This book explores two foundational questions about God: are there adequate reasons to think that God exists and if God exists, what is God like. The first and main question of the book takes up epistemological concerns, focusing on arguments for and against the claim that theism is rationally justifiable. Metaphysical questions about God's nature, in particular God's knowledge and power, comprise the second part of the volume. These two questions are related since, if the concept of a God perfect in wisdom, power and goodness is incoherent, it cannot be reasonable to believe that God exists. By exploring these foundational questions about God, readers will be able, and I hope eager, to tackle more specialized and complex questions in the philosophy of religion.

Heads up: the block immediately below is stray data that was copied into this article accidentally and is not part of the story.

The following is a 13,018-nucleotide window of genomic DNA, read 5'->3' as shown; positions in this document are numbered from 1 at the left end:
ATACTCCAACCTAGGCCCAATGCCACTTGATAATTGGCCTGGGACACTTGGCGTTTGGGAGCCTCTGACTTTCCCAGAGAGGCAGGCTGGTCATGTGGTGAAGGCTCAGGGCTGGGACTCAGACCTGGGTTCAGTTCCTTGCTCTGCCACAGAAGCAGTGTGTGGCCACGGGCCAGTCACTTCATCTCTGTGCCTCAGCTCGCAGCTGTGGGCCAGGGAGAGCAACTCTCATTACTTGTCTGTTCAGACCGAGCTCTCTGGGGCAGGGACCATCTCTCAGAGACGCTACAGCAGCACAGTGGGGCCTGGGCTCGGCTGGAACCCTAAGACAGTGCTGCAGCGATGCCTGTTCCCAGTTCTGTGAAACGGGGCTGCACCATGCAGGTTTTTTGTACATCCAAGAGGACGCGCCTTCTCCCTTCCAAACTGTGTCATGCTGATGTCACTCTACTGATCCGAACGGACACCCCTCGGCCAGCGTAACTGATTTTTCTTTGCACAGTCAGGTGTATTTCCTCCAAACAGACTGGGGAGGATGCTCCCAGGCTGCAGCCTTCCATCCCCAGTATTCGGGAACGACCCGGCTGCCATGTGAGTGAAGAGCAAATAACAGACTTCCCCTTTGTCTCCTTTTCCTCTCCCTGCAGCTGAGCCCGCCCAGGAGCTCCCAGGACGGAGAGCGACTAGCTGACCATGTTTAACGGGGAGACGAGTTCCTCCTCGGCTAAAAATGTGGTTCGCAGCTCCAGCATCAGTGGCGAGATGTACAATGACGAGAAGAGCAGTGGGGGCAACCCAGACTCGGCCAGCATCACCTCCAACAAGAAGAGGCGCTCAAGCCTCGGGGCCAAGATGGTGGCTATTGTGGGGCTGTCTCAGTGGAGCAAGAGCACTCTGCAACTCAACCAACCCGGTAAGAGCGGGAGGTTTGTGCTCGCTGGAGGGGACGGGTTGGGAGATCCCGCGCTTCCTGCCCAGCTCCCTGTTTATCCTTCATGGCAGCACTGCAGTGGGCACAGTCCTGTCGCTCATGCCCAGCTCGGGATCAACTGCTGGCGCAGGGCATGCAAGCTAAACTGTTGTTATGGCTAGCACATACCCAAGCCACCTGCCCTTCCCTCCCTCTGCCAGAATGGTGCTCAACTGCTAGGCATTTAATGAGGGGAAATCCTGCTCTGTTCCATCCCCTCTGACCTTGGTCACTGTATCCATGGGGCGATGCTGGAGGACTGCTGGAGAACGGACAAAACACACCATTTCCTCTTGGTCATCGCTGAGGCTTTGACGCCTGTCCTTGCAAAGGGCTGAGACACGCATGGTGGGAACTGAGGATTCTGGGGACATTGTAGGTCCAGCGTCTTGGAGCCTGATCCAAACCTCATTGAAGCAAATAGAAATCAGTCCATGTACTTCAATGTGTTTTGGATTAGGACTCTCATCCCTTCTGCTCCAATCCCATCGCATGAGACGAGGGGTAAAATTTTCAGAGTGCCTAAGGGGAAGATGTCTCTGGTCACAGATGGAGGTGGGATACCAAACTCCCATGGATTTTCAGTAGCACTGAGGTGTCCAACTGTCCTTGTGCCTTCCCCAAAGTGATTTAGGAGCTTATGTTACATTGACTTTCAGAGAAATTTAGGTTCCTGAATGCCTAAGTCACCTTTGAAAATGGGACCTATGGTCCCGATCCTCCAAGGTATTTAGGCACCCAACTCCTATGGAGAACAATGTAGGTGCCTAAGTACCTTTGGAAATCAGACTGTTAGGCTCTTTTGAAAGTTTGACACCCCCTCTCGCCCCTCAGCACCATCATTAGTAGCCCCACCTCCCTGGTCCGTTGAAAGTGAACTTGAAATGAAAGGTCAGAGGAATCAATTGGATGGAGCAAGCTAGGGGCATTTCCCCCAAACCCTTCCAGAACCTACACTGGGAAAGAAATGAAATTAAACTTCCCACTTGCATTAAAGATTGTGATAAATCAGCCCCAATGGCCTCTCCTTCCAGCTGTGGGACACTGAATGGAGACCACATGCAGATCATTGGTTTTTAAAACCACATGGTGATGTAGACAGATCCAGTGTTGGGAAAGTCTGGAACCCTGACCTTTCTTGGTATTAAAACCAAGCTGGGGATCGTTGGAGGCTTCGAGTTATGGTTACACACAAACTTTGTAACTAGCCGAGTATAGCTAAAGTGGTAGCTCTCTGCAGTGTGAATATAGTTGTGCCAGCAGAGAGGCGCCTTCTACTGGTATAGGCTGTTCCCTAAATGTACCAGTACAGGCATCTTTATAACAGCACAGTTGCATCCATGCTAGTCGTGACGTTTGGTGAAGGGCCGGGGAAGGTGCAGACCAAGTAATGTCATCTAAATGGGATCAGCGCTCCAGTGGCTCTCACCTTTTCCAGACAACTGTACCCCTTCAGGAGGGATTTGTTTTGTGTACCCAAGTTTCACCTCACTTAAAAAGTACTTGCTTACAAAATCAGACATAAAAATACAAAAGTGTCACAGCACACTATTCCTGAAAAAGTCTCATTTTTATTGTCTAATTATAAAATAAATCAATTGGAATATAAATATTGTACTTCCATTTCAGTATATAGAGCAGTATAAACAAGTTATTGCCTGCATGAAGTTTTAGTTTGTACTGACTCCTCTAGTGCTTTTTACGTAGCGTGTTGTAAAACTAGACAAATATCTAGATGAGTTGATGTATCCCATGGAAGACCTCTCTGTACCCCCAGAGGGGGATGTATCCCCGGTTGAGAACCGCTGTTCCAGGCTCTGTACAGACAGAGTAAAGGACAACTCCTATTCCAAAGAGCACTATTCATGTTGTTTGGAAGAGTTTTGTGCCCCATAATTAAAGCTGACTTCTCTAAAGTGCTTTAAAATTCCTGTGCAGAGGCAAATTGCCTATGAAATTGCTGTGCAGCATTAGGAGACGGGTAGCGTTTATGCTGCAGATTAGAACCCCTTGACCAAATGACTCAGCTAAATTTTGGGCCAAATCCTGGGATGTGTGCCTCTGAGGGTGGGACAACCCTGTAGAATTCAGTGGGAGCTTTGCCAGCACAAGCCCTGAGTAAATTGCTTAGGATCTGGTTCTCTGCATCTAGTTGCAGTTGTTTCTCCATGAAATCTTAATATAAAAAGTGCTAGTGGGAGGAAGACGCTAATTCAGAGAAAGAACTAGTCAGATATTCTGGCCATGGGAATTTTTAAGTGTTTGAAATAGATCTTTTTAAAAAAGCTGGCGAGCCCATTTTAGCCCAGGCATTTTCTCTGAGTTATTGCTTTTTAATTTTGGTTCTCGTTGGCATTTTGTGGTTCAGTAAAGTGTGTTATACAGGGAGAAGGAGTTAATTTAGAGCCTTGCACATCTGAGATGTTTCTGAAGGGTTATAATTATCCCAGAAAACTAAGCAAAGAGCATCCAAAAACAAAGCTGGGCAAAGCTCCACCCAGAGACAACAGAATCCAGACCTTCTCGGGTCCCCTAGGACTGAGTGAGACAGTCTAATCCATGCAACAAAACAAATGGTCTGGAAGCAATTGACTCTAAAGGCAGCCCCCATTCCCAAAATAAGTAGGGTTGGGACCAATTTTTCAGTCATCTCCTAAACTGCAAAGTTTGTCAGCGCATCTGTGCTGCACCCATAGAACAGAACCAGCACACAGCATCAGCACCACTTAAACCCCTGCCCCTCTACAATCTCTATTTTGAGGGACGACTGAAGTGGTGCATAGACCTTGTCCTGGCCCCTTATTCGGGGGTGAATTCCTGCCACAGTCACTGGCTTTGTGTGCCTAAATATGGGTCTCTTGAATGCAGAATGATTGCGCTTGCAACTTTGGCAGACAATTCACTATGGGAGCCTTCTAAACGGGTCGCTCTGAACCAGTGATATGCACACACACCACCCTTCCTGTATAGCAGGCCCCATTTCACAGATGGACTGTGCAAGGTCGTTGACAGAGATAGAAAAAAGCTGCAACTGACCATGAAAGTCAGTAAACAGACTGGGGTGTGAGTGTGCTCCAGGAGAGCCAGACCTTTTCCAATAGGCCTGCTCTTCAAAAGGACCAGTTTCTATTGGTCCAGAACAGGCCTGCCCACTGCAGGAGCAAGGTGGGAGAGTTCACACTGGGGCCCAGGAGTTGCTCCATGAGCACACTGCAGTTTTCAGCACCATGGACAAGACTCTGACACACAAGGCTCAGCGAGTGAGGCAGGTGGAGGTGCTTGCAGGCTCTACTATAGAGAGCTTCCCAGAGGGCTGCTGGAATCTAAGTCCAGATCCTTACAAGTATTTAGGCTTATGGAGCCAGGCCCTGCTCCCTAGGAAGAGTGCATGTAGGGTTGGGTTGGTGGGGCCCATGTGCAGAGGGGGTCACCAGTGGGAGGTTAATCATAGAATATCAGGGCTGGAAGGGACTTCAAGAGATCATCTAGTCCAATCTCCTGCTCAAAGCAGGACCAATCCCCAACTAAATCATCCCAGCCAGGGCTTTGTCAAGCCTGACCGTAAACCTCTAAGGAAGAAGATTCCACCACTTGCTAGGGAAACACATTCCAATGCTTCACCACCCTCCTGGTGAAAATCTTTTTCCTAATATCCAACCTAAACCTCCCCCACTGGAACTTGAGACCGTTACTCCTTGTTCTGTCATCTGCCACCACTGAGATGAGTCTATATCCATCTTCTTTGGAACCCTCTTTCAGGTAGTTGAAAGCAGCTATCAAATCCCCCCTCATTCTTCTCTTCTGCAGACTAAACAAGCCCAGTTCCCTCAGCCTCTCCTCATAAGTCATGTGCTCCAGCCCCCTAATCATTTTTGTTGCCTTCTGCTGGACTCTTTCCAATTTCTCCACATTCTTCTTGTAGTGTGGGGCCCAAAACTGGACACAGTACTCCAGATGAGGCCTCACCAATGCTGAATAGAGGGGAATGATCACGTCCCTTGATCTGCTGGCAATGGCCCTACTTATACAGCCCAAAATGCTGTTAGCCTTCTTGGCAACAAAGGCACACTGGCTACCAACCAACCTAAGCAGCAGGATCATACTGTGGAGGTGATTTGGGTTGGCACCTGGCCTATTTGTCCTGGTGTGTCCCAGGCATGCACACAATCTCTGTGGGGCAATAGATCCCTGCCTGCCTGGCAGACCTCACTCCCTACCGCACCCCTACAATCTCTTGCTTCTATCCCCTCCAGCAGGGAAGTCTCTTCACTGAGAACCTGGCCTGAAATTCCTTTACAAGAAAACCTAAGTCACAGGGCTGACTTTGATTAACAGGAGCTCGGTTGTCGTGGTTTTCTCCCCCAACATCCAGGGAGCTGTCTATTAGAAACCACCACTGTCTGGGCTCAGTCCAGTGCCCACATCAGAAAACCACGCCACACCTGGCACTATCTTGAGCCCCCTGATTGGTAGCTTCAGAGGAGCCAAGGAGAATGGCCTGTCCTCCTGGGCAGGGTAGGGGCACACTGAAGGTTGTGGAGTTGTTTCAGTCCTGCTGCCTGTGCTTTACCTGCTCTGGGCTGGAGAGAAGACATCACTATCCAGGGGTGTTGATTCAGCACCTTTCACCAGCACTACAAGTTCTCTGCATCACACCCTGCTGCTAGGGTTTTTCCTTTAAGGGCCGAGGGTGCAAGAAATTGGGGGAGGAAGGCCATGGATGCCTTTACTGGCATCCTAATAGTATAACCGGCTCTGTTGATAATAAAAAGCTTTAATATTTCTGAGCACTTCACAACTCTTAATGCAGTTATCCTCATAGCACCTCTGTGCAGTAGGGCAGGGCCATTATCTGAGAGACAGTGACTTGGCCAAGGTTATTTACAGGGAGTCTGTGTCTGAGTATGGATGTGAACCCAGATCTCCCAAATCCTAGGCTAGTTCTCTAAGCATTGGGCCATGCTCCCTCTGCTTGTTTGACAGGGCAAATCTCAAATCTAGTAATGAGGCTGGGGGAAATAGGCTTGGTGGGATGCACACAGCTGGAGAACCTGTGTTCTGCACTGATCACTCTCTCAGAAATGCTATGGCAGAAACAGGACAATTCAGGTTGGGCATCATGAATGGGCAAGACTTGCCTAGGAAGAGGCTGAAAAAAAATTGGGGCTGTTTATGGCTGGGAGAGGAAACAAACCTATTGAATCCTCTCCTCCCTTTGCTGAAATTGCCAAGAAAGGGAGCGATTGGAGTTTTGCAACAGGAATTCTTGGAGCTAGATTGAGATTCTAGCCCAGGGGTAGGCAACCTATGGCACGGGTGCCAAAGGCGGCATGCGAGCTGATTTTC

Table of Contents
1. Introduction and teleological arguments 2. Cosmological and ontological arguments 3. The moral argument 4. The argument from religious experience 5. Belief without evidence 6. The problem of suffering 7. What is God like?
W. Jay Wood is Professor of Philosophy at Wheaton College, Illinois.